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Tannic Panic! Issue #8: Alright, Alright, Alright
Texas Wine On The Rise & A Chat With Mike Batek
What’s up you unrealistically respectable winos? This past week Zach thought it would be “cute” to spend his time returning from a family trip to Spain (more on that another time), so I figured I’d take it upon myself to make this issue about something a little closer to home: WINE FROM LONE STAR STATE.
“Our motto is serious wine, fun people. Because it should be – you know, we're serious on making it, but you should enjoy wine. It's not something that should be mystified.”
-Mike Batek, winemaker, Hye Meadow Winery & Vineyard
DON’T PANIC: This issue is a slight divergence from our typical format, so it doesn’t include tasting notes. What it does include is a shallow dive into the rising Texas wine scene, and excerpts from an interview I did last weekend with Mike Batek, the Texas-born winemaker behind my favorite local winery Hye Meadow Winery & Vineyard.
~ We will return to our regularly scheduled programming next week ~
Now for a lot of you, Texas might not come to mind when you think of fermented juice from the humble grape. Don’t cry – you’re not alone. If you had told me even just a few years ago that I had to check out a Texas producer cranking out world class wines, I probably would have thought you were joking. But the reality is that there are incredible wines coming out of Texas and they are only getting better. The state is constantly evolving and ramping up its offerings, as the fruit grown here improves in quality, and the pool of knowledge and years of experience stack up for the winemakers in the area.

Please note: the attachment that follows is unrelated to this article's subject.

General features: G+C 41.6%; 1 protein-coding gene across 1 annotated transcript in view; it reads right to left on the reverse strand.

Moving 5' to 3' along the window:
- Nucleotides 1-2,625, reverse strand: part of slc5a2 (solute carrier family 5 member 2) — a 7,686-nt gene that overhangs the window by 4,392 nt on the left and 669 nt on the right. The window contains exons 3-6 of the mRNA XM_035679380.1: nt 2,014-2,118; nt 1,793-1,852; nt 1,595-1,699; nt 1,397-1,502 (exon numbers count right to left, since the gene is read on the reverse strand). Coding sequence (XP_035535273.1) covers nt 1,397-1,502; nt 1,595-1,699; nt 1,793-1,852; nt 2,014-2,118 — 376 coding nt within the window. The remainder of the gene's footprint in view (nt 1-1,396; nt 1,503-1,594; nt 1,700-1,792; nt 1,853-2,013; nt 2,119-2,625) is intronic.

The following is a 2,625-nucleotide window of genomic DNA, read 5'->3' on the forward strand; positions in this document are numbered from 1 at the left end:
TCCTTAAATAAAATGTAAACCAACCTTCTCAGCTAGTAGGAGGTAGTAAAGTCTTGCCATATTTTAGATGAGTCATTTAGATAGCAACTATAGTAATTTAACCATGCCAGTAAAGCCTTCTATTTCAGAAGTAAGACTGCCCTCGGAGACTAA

Like everyone else in California, when the pandemic hit, I moved to Austin, Texas (to those who did not welcome the invasion — sorry y’all). Just before moving, my now-wife-then-girlfriend Victoria and I decided to make a final visit to one of our old favorite wineries in Sonoma, Jacuzzi Family Vineyards — a beautiful, family run vineyard and winery just a stones throw from the Golden Gate Bridge. We got to chatting with the fine fellow pouring us our tasting samples, informed him about our upcoming move, and he told us about a magical land called Fredericksburg — a region not too far outside of Austin that was *allegedly* producing some great wines.
Well given that our net-total knowledge of the Texas wine scene was exactly zero, we had our doubts — after all, California has it handled, what business do other states have making wine? But being the insatiable winos slash nerds slash trailblazers that we are, we knew we had to check it out.
Hop to milestone 2 — we fly out to Austin for a visit before the move and drop in at Vino Volo. If you are unawares of what that is, it’s a chain that has weaseled its way into pretty much every major airport out there, and one of the great features of the joint is the local tasting flights they offer. These will generally be a trio of wines from local producers, a rotating sampler of the regional terroir, if you will. It was there that I got my first taste of the goods.